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March 25, 2020 | Failure of Coronavirus Bill to Address Economic Collapse

Martin Armstrong

Martin Arthur Armstrong is the former chairman of Princeton Economics International Ltd. He is best known for his economic predictions based on the Economic Confidence Model, which he developed.

The details of the package for relief is not going to really address the crisis. The key elements of the Senate Bill that are included are:

  • $1,200 cash assistance for individuals, $2,400 for married couples and $500 for each eligible child. This money is available for all U.S. residents with an income of up to $75,000, including those with no income or who depend on social security. About 90% of Americans would qualify for government checks, though the amount decreases for those making more than $75,000 a year, with an income cap of $99,000 for individuals and $198,000 for couples.
  • A tax credit for some small businesses for 50% of wages paid to employees during the coronavirus crisis
  • Boosting Medicare payments for hospitals that treat coronavirus patients by 20% and hospitals can request accelerated payments from Medicare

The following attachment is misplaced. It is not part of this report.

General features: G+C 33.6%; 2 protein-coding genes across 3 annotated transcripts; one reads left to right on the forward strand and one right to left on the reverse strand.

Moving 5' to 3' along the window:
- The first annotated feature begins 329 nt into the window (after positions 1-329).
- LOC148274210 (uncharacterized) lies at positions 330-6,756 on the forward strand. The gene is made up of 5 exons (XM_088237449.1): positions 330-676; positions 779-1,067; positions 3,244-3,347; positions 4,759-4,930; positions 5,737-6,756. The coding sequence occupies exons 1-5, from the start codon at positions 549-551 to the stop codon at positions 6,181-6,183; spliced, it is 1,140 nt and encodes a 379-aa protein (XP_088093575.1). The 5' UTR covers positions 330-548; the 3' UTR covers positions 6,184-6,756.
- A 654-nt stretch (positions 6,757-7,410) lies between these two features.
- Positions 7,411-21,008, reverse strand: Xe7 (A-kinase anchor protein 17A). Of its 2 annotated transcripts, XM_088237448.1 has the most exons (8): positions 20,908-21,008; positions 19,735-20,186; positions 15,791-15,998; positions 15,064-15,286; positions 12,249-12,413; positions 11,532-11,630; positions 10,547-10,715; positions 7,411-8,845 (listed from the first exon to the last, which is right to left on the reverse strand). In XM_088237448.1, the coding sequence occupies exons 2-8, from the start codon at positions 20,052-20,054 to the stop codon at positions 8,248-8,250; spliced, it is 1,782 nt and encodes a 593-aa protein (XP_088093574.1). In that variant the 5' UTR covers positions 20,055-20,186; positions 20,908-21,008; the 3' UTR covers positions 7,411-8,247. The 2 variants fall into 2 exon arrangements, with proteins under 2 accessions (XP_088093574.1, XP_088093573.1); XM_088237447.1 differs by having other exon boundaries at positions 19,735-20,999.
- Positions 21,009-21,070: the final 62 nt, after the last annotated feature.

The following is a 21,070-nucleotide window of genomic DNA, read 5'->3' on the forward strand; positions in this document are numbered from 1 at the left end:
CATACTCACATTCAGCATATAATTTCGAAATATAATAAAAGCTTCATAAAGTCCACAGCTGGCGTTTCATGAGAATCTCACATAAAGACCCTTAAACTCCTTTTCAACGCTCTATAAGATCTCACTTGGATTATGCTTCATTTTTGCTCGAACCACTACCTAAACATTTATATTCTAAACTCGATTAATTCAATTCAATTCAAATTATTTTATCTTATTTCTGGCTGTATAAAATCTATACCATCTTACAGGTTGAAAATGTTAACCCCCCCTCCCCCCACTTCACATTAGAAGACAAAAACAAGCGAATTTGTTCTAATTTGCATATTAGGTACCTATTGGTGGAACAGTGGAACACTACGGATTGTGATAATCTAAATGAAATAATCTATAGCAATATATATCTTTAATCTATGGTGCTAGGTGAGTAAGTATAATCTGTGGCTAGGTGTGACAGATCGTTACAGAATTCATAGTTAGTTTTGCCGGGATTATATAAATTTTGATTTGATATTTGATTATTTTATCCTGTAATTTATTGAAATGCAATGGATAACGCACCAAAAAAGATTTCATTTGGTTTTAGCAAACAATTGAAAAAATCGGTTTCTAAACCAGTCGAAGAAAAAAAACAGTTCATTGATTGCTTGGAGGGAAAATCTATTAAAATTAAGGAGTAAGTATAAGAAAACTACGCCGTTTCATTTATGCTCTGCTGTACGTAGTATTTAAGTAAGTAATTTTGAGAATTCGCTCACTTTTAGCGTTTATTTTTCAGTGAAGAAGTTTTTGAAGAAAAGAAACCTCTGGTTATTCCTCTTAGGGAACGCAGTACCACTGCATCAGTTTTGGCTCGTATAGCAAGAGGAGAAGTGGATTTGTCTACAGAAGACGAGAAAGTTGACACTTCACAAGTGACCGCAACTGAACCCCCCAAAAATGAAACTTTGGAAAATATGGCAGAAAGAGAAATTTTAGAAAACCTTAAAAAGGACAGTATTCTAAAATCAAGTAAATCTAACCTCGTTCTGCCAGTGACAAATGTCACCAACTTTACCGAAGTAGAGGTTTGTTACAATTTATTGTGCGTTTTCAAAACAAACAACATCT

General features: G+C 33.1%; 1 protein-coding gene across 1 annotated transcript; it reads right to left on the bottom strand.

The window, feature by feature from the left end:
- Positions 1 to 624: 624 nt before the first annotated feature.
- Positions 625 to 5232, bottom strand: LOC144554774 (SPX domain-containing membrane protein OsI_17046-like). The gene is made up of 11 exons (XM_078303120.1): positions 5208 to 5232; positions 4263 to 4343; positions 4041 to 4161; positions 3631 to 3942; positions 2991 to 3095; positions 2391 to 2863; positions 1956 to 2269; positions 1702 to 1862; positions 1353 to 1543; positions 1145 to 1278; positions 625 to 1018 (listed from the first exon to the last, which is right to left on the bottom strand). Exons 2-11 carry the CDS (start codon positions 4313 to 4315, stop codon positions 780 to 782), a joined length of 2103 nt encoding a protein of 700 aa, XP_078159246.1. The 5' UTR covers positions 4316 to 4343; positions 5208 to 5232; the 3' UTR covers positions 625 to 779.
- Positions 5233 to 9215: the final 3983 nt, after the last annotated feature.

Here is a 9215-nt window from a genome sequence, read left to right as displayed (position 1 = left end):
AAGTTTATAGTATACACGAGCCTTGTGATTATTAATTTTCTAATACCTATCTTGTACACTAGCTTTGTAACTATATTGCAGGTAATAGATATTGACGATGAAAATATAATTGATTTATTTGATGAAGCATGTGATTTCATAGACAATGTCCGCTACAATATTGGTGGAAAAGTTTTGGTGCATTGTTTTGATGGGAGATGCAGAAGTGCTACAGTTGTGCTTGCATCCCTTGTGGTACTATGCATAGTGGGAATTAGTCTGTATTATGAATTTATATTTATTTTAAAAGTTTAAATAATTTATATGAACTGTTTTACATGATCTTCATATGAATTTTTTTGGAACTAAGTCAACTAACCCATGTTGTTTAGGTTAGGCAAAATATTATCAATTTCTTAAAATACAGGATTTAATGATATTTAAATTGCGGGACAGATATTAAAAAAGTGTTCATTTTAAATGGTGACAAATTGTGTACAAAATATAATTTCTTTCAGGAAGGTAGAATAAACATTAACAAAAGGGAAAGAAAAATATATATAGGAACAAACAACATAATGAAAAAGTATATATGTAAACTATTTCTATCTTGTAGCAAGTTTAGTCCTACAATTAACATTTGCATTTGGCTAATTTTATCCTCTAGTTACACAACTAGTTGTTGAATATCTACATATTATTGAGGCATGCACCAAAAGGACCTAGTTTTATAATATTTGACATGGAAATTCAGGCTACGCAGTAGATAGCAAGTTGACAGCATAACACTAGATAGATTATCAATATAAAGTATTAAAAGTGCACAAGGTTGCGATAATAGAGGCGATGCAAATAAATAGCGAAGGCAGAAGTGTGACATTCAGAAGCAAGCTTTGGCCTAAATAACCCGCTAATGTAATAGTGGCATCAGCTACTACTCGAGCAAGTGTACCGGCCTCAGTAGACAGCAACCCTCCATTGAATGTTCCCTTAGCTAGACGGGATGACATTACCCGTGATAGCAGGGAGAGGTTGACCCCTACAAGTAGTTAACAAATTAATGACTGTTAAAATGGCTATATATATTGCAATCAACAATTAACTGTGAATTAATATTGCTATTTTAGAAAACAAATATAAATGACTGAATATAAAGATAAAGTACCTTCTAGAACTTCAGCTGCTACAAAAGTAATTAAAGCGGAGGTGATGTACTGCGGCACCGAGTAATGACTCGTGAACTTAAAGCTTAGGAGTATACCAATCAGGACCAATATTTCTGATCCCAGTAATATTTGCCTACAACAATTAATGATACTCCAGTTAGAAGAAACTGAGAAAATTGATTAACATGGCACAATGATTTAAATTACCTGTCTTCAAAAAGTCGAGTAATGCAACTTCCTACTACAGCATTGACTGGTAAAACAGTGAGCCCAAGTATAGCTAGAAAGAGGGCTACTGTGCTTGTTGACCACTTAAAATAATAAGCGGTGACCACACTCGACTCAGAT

• Expands telehealth access
  • Lifts Medicare sequester, which would have cut Medicare payments by 2% and eliminates Medicare Part B cost-sharing for coronavirus vaccine
  • Provides permanent liability protection for manufacturers of personal respiratory protective equipment, such as masks and respirators, in the event of a public health emergency, to incentivize production and distribution
  • Directs the National Academies to study supply chain shortages of equipment like masks and ventilators
  • $1.3 billion in additional funding for Community Health Centers
  • Allows students to defer loan payments for six months and keep Pell Grants
  • Allow federal testing rules to be waived for K-12 students

The relief for small businesses is not adequate. A tax credit for some small businesses for 50% of wages paid to employees during the coronavirus crisis is absurd. Most have been ordered to be closed so there were no wages and they had to fire employees so they could collect unemployment. They need business loans suspended and property taxes. That will put pressure on states to lift the absurd closures.

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March 25th, 2020

Posted In: Armstrong Economics

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